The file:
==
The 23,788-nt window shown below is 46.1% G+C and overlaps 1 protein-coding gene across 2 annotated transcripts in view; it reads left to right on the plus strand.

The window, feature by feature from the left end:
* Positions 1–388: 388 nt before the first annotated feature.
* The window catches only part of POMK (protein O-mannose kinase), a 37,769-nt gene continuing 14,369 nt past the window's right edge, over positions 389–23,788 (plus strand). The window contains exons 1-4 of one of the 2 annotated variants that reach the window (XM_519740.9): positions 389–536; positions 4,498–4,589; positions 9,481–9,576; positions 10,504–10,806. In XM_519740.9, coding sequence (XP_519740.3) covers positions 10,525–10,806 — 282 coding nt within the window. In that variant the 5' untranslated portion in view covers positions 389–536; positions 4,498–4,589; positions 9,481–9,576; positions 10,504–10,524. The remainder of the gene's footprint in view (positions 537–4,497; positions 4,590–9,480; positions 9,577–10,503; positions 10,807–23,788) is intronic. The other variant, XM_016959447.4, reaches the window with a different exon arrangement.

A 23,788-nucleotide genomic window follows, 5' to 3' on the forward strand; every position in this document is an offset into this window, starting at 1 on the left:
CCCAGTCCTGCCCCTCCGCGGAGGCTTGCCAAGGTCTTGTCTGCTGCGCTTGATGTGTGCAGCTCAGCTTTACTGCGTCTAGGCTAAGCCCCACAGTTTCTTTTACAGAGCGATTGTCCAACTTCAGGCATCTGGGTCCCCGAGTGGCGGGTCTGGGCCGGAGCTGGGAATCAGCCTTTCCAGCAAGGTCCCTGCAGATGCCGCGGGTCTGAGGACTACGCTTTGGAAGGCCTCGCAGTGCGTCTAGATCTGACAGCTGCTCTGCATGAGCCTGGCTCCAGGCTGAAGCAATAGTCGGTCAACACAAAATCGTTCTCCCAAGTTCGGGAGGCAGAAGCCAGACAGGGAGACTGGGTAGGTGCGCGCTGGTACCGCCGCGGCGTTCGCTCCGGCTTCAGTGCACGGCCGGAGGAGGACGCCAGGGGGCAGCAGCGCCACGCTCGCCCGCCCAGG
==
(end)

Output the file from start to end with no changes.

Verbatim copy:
The 23,788-nt window shown below is 46.1% G+C and overlaps 1 protein-coding gene across 2 annotated transcripts in view; it reads left to right on the plus strand.

The window, feature by feature from the left end:
* Positions 1–388: 388 nt before the first annotated feature.
* The window catches only part of POMK (protein O-mannose kinase), a 37,769-nt gene continuing 14,369 nt past the window's right edge, over positions 389–23,788 (plus strand). The window contains exons 1-4 of one of the 2 annotated variants that reach the window (XM_519740.9): positions 389–536; positions 4,498–4,589; positions 9,481–9,576; positions 10,504–10,806. In XM_519740.9, coding sequence (XP_519740.3) covers positions 10,525–10,806 — 282 coding nt within the window. In that variant the 5' untranslated portion in view covers positions 389–536; positions 4,498–4,589; positions 9,481–9,576; positions 10,504–10,524. The remainder of the gene's footprint in view (positions 537–4,497; positions 4,590–9,480; positions 9,577–10,503; positions 10,807–23,788) is intronic. The other variant, XM_016959447.4, reaches the window with a different exon arrangement.

A 23,788-nucleotide genomic window follows, 5' to 3' on the forward strand; every position in this document is an offset into this window, starting at 1 on the left:
CCCAGTCCTGCCCCTCCGCGGAGGCTTGCCAAGGTCTTGTCTGCTGCGCTTGATGTGTGCAGCTCAGCTTTACTGCGTCTAGGCTAAGCCCCACAGTTTCTTTTACAGAGCGATTGTCCAACTTCAGGCATCTGGGTCCCCGAGTGGCGGGTCTGGGCCGGAGCTGGGAATCAGCCTTTCCAGCAAGGTCCCTGCAGATGCCGCGGGTCTGAGGACTACGCTTTGGAAGGCCTCGCAGTGCGTCTAGATCTGACAGCTGCTCTGCATGAGCCTGGCTCCAGGCTGAAGCAATAGTCGGTCAACACAAAATCGTTCTCCCAAGTTCGGGAGGCAGAAGCCAGACAGGGAGACTGGGTAGGTGCGCGCTGGTACCGCCGCGGCGTTCGCTCCGGCTTCAGTGCACGGCCGGAGGAGGACGCCAGGGGGCAGCAGCGCCACGCTCGCCCGCCCAGG